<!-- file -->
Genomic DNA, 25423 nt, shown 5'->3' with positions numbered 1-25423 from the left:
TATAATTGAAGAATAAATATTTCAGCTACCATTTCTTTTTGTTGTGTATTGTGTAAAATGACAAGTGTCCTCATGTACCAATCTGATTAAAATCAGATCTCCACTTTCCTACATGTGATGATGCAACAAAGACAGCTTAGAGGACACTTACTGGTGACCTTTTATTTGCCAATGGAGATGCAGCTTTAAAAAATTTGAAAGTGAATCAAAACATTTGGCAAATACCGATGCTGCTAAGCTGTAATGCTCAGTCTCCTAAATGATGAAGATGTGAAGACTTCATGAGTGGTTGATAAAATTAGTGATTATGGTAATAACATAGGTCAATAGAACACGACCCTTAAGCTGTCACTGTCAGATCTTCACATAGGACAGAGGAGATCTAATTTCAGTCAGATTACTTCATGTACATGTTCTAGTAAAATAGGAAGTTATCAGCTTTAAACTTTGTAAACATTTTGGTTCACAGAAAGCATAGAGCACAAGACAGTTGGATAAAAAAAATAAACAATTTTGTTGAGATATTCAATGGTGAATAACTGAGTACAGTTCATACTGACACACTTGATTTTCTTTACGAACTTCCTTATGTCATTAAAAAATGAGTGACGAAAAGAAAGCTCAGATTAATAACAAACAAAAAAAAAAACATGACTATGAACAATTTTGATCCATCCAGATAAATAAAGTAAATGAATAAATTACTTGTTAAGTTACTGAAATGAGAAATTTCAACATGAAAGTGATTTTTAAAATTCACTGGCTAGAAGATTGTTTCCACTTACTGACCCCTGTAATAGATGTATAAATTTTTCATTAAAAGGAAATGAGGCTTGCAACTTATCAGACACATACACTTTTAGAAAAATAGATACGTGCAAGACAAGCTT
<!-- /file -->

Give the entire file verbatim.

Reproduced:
Genomic DNA, 25423 nt, shown 5'->3' with positions numbered 1-25423 from the left:
TATAATTGAAGAATAAATATTTCAGCTACCATTTCTTTTTGTTGTGTATTGTGTAAAATGACAAGTGTCCTCATGTACCAATCTGATTAAAATCAGATCTCCACTTTCCTACATGTGATGATGCAACAAAGACAGCTTAGAGGACACTTACTGGTGACCTTTTATTTGCCAATGGAGATGCAGCTTTAAAAAATTTGAAAGTGAATCAAAACATTTGGCAAATACCGATGCTGCTAAGCTGTAATGCTCAGTCTCCTAAATGATGAAGATGTGAAGACTTCATGAGTGGTTGATAAAATTAGTGATTATGGTAATAACATAGGTCAATAGAACACGACCCTTAAGCTGTCACTGTCAGATCTTCACATAGGACAGAGGAGATCTAATTTCAGTCAGATTACTTCATGTACATGTTCTAGTAAAATAGGAAGTTATCAGCTTTAAACTTTGTAAACATTTTGGTTCACAGAAAGCATAGAGCACAAGACAGTTGGATAAAAAAAATAAACAATTTTGTTGAGATATTCAATGGTGAATAACTGAGTACAGTTCATACTGACACACTTGATTTTCTTTACGAACTTCCTTATGTCATTAAAAAATGAGTGACGAAAAGAAAGCTCAGATTAATAACAAACAAAAAAAAAAACATGACTATGAACAATTTTGATCCATCCAGATAAATAAAGTAAATGAATAAATTACTTGTTAAGTTACTGAAATGAGAAATTTCAACATGAAAGTGATTTTTAAAATTCACTGGCTAGAAGATTGTTTCCACTTACTGACCCCTGTAATAGATGTATAAATTTTTCATTAAAAGGAAATGAGGCTTGCAACTTATCAGACACATACACTTTTAGAAAAATAGATACGTGCAAGACAAGCTT